eta

Which gives us O(n) slow calls.

This stands in stark contrast to the fast variant, which compiles down to this beautiful allocation-free loop,

$wgo12 :: Int# -> State# RealWorld -> (# State# RealWorld, () #)
$wgo12 =
  \ (ww :: Int#) (w :: State# RealWorld) ->
    case tagToEnum# @ Bool (<=# ww 0#) of _ {
      False ->
        case getForeignEncoding1
        of _ { (getForeignEncoding5, setForeignEncoding1) ->
        case (getForeignEncoding5 `cast` ...) w of _ { (# ipv, ipv1 #) ->
        case charIsRepresentable3 @ () ipv1 lvl1 (lvl2 `cast` ...) ipv
        of _ { (# ipv2, ipv3 #) ->
        case seq# @ () @ RealWorld ipv3 ipv2 of _ { (# ipv4, ipv5 #) ->
        $wgo12 (-# ww 1#) ipv4
        } } } };
      True -> (# w, () #)
    }

comment:7 Changed 3 years ago by snoyberg

Should I update my changes to refer to the above comment by Ben, which is a pretty thorough coverage of what's going on here?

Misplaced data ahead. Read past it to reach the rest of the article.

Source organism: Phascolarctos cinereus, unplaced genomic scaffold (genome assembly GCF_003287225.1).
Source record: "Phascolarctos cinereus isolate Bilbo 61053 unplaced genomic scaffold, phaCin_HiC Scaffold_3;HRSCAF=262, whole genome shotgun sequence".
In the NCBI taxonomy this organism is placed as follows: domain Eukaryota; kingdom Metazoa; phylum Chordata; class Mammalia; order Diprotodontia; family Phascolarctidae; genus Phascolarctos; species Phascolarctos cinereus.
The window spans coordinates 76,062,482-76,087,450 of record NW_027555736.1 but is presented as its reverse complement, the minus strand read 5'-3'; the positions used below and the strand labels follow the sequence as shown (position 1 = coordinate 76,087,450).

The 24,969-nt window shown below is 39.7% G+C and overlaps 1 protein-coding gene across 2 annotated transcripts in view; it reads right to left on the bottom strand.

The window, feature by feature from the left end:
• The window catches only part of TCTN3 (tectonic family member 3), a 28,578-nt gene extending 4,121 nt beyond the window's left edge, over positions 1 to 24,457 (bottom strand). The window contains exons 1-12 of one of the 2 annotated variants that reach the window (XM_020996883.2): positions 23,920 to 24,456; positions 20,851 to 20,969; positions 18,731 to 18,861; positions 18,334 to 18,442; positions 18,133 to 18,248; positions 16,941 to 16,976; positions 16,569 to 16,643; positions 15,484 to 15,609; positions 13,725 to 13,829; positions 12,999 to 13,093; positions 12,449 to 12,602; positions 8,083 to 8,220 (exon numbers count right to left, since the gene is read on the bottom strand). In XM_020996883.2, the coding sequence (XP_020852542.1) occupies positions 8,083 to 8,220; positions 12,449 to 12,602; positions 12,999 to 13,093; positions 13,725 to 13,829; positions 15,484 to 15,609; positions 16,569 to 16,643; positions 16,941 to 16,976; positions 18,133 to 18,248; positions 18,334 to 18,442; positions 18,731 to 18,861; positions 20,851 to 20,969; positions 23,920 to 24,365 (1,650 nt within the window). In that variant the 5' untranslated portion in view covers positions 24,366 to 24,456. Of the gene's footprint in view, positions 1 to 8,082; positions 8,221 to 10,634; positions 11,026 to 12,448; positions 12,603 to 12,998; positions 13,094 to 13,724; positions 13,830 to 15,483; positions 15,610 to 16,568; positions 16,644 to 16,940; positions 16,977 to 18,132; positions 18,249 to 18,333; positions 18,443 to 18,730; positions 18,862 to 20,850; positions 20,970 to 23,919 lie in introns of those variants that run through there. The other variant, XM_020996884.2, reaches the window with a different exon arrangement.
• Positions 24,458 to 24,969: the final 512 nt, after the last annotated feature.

comment:8 Changed 3 years ago by simonpj

Great. So it inlines bodily, and specialises to the particular call site. That is precisely what I speculated in my Phab comment. So yes, it'd good to make a Note in the code which says what my comment says, and points to this ticket for more detail.

I've learned that it's extremely helpful leaving breadcrumbs like this in the code, so the next time someone is fiddling with that code, they do so in the light of earlier learning.

comment:9 Changed 3 years ago by bgamari

Status: newmerge

comment:10 Changed 3 years ago by bgamari

Milestone: 8.0.1

comment:11 Changed 3 years ago by Ben Gamari <ben@…>

In c4a7520e/ghc:

Provide an optimized replicateM_ implementation #11795

In my testing, the worker/wrapper transformation applied here
significantly decreases the number of allocations performed when using
replicateM_. Additionally, this version of the function behaves
correctly for negative numbers (namely, it will behave the same as
replicateM_ 0, which is what previous versions of base have done).

Reviewers: bgamari, simonpj, hvr, austin

Reviewed By: bgamari, simonpj, austin

Subscribers: nomeata, simonpj, mpickering, thomie

Differential Revision: https://phabricator.haskell.org/D2086

GHC Trac Issues: #11795

comment:12 Changed 3 years ago by bgamari

Resolution: fixed
Status: mergeclosed